Every so often, we stumble upon games that are just so weird…they’re good. As a longtime Nintendo fan, this recalls basically anything from Japanese developer Skip Ltd. (Chibi-Robo, Captain Rainbow). Without all that makes them outlandish, these games would lose their charm and be worse off for it. It has been a long time since I played a game like Maize, arriving on consoles after a PC release last December. It’s a first-person adventure game where you combine a lot of exploring with placing items in their correct location. But what makes Maize most enjoyable is not really the gameplay, it’s the characters.
After a government mix-up, sentient corn was created and manage to always butt-in throughout your journey. You play as a silent protagonist who wakes up somewhere in a corn field. With nowhere else to go but forward, you eventually make your way into an abandoned farmhouse and slowly start putting the pieces together. The farmhouse eventually leads you to an underground research facility. Basically, the entire game has you running around picking up items that can be combined or used with other items to clear a blocked path. As you reach new areas, you are typically doing these same things, with some story dialogue and cutscenes breaking up the action. There are a couple gameplay change-ups in the form of navigating a crane and a dancing minigame which made for a nice change of pace. Before long you find yourself helping the corn and their queen in a quirky adventure that will take an average player about five hours.
Controls are simple and straight forward; our character can walk, run, crouch, pick up and interact with objects. Gamers of all skill levels shouldn’t have a problem making their way around. About one-third into the story, you team with Vladdy, a grouchy Russian teddy bear. Vladdy’s small stature comes in handy for crawling into vents and helping our character open mechanical doors. The rest of the time he is tagging along calling you and everyone else stupid. While I enjoyed the humorous tone that Vladdy brings to the game, his constant use of the word “stupid” gets old and makes it hard to recommend Maize to younger gamers. The corn characters are easily my favorite, as they are: British, forgetful, and always desiring a nap.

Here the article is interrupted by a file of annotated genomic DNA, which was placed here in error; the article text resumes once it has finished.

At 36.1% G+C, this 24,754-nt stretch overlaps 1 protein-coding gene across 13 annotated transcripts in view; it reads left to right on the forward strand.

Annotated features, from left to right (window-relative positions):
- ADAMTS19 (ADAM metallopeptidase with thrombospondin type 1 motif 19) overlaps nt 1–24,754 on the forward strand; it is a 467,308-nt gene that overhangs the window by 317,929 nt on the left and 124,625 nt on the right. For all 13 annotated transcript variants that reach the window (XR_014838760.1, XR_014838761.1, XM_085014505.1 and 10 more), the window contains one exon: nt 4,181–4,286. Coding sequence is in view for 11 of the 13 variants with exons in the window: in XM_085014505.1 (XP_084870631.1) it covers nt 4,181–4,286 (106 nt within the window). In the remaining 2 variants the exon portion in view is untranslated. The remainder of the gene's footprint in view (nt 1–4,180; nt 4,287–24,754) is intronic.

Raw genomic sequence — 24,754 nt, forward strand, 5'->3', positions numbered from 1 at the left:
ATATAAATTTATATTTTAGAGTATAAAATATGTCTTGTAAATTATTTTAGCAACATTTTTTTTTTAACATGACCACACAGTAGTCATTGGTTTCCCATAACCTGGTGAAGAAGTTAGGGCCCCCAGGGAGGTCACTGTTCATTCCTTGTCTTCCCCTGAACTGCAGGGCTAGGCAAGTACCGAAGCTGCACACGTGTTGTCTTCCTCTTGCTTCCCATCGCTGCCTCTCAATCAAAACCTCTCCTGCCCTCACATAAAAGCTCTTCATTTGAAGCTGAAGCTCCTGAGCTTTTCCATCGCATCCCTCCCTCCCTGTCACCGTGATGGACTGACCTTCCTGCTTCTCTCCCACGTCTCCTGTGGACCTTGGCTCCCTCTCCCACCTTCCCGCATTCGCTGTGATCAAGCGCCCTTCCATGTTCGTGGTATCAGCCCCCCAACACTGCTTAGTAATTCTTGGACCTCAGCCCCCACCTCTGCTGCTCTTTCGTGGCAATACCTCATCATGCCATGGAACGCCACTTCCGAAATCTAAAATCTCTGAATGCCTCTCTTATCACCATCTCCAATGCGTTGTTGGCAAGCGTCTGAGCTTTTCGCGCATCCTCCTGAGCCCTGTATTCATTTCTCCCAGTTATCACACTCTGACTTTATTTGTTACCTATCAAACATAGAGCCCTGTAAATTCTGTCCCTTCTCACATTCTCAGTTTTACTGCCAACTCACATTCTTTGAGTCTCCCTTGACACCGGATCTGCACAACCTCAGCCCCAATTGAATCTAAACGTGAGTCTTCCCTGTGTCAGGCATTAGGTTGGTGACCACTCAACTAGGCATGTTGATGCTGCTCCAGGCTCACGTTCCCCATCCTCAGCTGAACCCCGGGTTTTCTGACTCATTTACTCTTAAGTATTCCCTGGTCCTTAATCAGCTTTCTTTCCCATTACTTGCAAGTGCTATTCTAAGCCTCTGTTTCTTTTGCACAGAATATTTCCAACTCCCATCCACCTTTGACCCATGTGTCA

Maize has a unique art style that screams, great for an indie game but low budget if it were from a major publisher. I enjoyed the facial animations of Vladdy and the corn characters, but some other areas are just too static. Nothing really moves or falls over if you touch it and it just doesn’t seem very smooth when running around. The voice acting is a definite highlight in Maize, as every character has a distinct voice that suits them. I wish the loading times were shorter and having an option to skip cutscenes would be nice as well.
After completing Maize, you can retry any of the 9 chapters via chapter select. There are also 75 collectables (known as folio) to keep you busy. Finally, there is an included achievement for completing the game under 2-hours in a single sitting. Even if you played the game yourself first then used a speedrunning/collectables guide, you are still looking at a sub-ten-hour experience. Whether that is worth the $19.99 price tag is debatable.
One thing is for sure, Maize is a game unlike any other. The sheer lunacy of talking British corn and a foul-mouth Russian teddy bear is enough to solidify that statement. The gameplay is enjoyable, especially if you are a fan of walking simulators or games where you must figure out how to use objects you find. I would have liked shorter load times and a bit more fluidity and interaction with the environments. I see most gamers enjoying Maize, but very few returning to the cornfield for another trip around the farm.